Both cases are clear and direct evidence of how much more destructive the Court, which ceased to play a progressive role in American life after the Nixon appointments of the earlier 1970s, has become under George W. Bush, who appointed Alito to the Court and Roberts to the powerful position of Chief Justice. It is a harbinger of a the coming struggle for judicial reconstruction that the center and the left will have to carry forward if democratic right and civil liberties are to be preserved.
While it should be said that the case involved rape and murder, John Paul Stevens, the longest serving member of the Court, appointed by Gerald Ford more than thirty years ago (a Republican Centrist in the 1970s, one of the more militant "liberals" on the court by today's standards) issued a strong dissent verbally from the bench, condemning the majority for re-instating the death penalty in this case on the apparent ground that "trial courts should be encouraging the inclusion of jurors who will impose the death penalty rather than only insuring the exclusion of those who say that, in all circumstances, they cannot." Stevens called this approach "horribly backward," which might serve as a general comment on the present court majority, where the moderate conservative Sandra Day O'Connor, who with William Kennedy provided a buffer of sorts against the ultra-right on many issues over the years, has now been replaced by an ultra-rightist and Kennedy, for whatever reasons, is now allying himself with the ultra-right "Gang of Four."
The death penalty has been abolished in most of the developed world and its continuation and more extensive use in the United States is seen very widely as a barbaric anarchism. It is the reason why many nations refuse to extradite people to the United States in potential death penalty cases. The movement against the death penalty has in recent years won a number of victories in establishing death penalty moratoriums at the state level, although much of this so far has been centered on both the racist nature of the death penalties use and the fact that DNA and other evidence has been used to exonerate individuals on death row, rather than a rejection of the death penalty itself as a "cruel and unusual punishment" which has no place in the United States under the Constitution. Very few Americans no that the death penalty was declared unconstitutional for that reason for a four year period in the early 1970s, before a more conservative court permitted states to re-instate it.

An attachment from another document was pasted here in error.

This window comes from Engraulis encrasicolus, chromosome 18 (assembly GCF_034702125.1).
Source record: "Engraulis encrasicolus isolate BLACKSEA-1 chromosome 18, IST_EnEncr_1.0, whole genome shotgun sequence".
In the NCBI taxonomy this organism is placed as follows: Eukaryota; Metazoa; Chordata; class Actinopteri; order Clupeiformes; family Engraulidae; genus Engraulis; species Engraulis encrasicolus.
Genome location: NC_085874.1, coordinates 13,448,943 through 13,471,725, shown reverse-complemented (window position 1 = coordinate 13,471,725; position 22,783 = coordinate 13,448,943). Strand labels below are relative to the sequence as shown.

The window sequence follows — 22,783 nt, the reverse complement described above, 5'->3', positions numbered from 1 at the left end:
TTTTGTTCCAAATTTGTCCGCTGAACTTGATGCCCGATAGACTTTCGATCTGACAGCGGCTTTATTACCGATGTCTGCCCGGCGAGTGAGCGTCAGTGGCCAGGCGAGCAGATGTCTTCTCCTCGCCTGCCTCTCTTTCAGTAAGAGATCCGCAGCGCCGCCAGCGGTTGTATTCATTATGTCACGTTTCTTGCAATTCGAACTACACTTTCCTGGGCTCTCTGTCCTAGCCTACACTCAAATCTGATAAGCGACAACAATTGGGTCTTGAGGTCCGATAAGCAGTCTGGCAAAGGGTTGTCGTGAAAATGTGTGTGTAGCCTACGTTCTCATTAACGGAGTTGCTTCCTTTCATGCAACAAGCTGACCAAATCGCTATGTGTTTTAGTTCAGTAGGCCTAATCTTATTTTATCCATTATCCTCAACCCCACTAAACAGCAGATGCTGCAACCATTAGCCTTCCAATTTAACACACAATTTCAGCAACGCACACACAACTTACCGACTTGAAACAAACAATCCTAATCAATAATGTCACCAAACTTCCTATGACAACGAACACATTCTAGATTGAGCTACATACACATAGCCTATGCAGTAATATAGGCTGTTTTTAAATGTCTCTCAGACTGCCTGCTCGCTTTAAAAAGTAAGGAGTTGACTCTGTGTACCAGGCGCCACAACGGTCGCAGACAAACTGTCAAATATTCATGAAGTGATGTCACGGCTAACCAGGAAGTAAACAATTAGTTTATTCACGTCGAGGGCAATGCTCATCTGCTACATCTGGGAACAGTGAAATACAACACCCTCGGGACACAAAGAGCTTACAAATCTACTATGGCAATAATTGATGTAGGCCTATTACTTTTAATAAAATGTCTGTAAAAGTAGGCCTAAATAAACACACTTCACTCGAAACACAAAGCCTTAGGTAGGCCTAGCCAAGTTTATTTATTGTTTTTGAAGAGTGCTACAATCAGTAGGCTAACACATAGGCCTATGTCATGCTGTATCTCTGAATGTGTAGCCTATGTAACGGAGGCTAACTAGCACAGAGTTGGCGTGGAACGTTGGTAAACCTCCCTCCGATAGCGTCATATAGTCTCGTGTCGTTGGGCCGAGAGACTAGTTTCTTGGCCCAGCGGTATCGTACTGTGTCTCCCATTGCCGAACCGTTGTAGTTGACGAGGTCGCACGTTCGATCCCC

Anti-death penalty activists should see this outrageous decision as abolitionists saw the Dred Scott decision giving slaveholders everything they wanted in law 150 years ago--as an opportunity to organize and strengthen the movement against the death penalty and its eventual outlawing. More and more people see the death penalty as unjust on a wide variety of grounds. William Kennedy's "swing vote" will encourage those people to be excluded from juries that decide death penalty cases and put more and more people on death row. That will bring more dishonor to the United States in the eyes of civilized people throughout the world.